November 30, 2004

At least he doesn't end with, "see you on the funny pages."

As someone who probably needs to be a better writer and who always looks for excuses to read comics, I was primed to read an article headlined, Super Prose: How Comics Can Make You a Better Writer.

Unfortunately, the impossibly clichéd opening sentence made it clear that this guy is in no position to teach anyone about good writing.

Posted by Daniel Radosh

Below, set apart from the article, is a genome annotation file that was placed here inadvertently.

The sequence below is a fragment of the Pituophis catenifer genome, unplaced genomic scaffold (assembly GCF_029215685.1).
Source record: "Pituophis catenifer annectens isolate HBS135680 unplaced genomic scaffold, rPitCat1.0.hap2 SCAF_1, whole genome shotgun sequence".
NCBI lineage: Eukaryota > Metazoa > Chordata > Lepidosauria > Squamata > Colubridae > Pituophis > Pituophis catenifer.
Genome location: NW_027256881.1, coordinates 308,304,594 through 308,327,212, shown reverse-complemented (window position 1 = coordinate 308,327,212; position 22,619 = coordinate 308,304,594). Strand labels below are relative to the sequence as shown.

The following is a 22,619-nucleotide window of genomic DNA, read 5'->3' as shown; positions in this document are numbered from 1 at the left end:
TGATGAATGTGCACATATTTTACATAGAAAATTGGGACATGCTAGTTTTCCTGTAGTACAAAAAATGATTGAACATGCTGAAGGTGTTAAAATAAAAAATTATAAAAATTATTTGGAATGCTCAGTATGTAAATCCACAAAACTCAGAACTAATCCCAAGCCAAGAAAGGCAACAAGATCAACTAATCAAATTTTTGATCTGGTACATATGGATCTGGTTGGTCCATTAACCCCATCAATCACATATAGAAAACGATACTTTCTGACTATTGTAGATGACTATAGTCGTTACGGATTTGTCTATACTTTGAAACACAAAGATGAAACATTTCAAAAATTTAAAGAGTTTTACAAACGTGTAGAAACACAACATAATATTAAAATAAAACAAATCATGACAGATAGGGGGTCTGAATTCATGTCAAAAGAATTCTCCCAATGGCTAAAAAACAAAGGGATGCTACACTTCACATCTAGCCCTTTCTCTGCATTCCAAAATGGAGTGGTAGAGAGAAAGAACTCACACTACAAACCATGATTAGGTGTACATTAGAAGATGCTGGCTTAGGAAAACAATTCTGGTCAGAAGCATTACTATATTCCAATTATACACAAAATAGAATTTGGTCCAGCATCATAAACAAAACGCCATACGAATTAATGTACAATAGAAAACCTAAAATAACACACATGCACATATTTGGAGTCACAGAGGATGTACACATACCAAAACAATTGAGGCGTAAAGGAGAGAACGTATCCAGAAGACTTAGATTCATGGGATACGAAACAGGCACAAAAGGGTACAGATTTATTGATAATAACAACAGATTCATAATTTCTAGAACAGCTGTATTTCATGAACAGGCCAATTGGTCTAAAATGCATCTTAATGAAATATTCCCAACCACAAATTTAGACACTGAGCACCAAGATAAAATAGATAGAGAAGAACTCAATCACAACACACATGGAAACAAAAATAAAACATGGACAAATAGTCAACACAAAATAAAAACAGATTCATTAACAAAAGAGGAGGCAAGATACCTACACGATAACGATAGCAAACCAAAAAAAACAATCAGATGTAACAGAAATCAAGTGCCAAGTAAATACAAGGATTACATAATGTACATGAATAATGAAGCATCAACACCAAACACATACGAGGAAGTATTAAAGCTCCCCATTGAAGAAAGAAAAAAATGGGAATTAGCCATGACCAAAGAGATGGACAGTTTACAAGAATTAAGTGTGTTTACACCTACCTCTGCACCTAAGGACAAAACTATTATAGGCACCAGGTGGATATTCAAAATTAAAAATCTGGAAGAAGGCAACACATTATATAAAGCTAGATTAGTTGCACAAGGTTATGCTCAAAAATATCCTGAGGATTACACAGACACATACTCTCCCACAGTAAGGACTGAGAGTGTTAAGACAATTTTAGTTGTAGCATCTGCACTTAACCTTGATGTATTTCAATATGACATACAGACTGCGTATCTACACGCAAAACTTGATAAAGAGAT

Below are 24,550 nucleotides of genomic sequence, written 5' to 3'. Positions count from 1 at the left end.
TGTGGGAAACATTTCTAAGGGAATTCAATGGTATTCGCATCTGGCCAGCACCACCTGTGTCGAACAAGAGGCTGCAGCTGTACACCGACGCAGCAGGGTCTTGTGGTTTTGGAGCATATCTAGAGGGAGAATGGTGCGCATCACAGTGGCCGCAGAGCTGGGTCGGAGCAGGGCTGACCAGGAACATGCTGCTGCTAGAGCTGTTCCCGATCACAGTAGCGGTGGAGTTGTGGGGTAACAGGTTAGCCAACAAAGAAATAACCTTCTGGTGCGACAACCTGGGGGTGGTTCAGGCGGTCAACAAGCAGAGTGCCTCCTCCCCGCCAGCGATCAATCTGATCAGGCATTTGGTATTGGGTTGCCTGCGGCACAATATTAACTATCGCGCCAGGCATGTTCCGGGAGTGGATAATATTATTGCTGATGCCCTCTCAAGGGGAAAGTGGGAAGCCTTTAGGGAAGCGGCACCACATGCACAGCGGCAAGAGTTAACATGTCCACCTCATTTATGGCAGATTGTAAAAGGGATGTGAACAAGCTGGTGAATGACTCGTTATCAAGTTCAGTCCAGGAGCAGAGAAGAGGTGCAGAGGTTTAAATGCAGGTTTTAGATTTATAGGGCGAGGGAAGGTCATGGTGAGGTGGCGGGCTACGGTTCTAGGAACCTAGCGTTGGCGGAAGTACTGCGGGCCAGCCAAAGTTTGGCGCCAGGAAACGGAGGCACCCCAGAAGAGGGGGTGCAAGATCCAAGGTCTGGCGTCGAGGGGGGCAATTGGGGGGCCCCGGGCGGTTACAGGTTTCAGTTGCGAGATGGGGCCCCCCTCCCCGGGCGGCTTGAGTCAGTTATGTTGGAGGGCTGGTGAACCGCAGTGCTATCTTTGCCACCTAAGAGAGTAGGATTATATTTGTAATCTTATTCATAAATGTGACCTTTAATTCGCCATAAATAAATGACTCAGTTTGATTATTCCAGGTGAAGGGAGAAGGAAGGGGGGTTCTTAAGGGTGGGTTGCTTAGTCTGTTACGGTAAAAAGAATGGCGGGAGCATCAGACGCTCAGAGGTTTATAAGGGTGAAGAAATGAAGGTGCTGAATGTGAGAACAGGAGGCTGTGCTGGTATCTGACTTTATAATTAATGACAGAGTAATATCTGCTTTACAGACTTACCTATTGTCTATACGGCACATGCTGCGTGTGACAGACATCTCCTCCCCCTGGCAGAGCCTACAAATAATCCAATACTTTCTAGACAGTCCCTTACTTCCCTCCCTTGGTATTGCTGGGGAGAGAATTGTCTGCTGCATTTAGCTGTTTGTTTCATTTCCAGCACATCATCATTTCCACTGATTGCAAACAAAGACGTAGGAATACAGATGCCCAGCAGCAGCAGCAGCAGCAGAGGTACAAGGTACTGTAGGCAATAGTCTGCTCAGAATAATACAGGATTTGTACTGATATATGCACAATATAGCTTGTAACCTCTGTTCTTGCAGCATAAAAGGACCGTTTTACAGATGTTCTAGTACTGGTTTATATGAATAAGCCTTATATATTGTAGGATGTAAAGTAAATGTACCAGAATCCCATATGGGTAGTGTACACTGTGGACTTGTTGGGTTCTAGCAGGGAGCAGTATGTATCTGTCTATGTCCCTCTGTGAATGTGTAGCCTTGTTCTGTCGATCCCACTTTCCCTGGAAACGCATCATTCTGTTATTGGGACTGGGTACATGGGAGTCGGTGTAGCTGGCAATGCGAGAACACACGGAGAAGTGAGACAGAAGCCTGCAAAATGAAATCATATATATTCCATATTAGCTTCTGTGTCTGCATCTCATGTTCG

The subject of the article is the one offering the advice on writing, though -- not the article's author.

As I read it, the article author is offering advice by proxy. At a minimum, assuming that he studied the subject's advice before writing his article, we can confidently say it doesn't work.

Hey, I'm gonna go check out the funny pages later. You guys wanna meet me there?

Just a small note: The correct cliche is "see you in the funny papers."

(There's nothing so small and meaningless that I can't make time to correct it.)

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